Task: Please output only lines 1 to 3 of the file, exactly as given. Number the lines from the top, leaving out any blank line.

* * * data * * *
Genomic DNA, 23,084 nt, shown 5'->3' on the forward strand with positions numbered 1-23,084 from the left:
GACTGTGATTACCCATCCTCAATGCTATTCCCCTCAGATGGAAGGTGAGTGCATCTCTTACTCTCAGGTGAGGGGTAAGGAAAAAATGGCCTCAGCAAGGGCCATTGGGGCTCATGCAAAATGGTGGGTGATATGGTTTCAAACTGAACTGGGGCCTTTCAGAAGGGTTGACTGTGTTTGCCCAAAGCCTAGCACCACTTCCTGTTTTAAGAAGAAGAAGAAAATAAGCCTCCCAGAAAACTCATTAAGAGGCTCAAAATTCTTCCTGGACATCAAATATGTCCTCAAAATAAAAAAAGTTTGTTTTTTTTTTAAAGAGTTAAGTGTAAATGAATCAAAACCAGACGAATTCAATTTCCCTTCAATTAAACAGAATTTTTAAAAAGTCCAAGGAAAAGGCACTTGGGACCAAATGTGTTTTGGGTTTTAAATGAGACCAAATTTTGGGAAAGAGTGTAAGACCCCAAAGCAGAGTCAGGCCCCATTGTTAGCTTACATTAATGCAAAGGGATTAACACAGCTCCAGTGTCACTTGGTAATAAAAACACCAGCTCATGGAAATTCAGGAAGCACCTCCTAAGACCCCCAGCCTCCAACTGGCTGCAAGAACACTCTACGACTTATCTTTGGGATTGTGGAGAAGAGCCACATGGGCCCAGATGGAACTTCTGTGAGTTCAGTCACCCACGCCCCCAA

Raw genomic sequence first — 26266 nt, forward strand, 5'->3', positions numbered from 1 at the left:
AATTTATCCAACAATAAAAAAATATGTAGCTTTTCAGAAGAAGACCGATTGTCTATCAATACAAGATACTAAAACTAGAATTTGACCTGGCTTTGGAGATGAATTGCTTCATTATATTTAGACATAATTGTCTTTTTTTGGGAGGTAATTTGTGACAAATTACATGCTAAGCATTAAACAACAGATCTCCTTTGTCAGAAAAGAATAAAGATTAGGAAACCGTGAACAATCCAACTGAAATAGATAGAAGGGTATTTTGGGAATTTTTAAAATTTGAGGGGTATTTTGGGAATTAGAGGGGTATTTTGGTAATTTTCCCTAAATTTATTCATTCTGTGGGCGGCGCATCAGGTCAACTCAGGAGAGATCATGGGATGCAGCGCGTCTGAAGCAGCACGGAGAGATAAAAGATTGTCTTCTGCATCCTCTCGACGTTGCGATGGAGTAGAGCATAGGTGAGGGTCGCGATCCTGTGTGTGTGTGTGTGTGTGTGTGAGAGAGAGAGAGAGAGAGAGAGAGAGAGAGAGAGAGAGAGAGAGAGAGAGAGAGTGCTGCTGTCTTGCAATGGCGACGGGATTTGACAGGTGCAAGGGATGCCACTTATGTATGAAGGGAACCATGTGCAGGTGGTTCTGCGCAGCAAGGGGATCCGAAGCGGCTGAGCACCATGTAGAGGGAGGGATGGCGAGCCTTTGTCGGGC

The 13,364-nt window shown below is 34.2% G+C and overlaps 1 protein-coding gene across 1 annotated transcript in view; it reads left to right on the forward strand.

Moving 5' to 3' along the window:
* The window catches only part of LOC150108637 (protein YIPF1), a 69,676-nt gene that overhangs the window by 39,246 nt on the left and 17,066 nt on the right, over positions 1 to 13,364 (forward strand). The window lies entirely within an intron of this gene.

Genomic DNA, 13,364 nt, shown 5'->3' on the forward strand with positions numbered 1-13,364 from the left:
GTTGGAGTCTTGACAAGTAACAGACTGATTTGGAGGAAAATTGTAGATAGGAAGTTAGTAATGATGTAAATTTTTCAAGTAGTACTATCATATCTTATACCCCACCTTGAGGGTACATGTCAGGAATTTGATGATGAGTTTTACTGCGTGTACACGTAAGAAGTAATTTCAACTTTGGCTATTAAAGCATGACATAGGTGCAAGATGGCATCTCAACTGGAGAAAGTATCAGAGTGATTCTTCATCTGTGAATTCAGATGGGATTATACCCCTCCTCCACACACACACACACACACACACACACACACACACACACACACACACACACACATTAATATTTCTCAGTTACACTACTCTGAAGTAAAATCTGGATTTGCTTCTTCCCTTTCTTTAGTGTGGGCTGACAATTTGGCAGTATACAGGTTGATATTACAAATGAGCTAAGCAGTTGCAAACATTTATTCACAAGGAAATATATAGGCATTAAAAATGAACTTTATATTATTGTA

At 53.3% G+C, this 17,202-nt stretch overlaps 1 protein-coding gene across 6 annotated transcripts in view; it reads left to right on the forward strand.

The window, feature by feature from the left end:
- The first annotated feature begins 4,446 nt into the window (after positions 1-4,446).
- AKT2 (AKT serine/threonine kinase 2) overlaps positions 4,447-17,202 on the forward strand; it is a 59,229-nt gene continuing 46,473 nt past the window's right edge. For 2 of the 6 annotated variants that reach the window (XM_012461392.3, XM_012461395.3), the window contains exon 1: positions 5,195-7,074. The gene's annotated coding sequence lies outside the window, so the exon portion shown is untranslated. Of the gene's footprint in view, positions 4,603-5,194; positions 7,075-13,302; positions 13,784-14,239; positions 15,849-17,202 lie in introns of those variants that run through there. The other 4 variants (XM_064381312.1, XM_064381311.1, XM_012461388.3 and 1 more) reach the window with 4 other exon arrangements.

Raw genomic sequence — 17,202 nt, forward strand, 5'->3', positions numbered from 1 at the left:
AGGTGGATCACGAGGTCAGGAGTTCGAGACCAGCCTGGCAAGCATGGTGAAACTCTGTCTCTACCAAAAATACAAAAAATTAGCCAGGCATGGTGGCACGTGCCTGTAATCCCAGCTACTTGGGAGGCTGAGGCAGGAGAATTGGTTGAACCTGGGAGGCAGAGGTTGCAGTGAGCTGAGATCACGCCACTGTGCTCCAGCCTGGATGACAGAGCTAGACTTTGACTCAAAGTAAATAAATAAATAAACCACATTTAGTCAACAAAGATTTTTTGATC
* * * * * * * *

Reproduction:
Genomic DNA, 23,084 nt, shown 5'->3' on the forward strand with positions numbered 1-23,084 from the left:
GACTGTGATTACCCATCCTCAATGCTATTCCCCTCAGATGGAAGGTGAGTGCATCTCTTACTCTCAGGTGAGGGGTAAGGAAAAAATGGCCTCAGCAAGGGCCATTGGGGCTCATGCAAAATGGTGGGTGATATGGTTTCAAACTGAACTGGGGCCTTTCAGAAGGGTTGACTGTGTTTGCCCAAAGCCTAGCACCACTTCCTGTTTTAAGAAGAAGAAGAAAATAAGCCTCCCAGAAAACTCATTAAGAGGCTCAAAATTCTTCCTGGACATCAAATATGTCCTCAAAATAAAAAAAGTTTGTTTTTTTTTTAAAGAGTTAAGTGTAAATGAATCAAAACCAGACGAATTCAATTTCCCTTCAATTAAACAGAATTTTTAAAAAGTCCAAGGAAAAGGCACTTGGGACCAAATGTGTTTTGGGTTTTAAATGAGACCAAATTTTGGGAAAGAGTGTAAGACCCCAAAGCAGAGTCAGGCCCCATTGTTAGCTTACATTAATGCAAAGGGATTAACACAGCTCCAGTGTCACTTGGTAATAAAAACACCAGCTCATGGAAATTCAGGAAGCACCTCCTAAGACCCCCAGCCTCCAACTGGCTGCAAGAACACTCTACGACTTATCTTTGGGATTGTGGAGAAGAGCCACATGGGCCCAGATGGAACTTCTGTGAGTTCAGTCACCCACGCCCCCAA

Raw genomic sequence first — 26266 nt, forward strand, 5'->3', positions numbered from 1 at the left: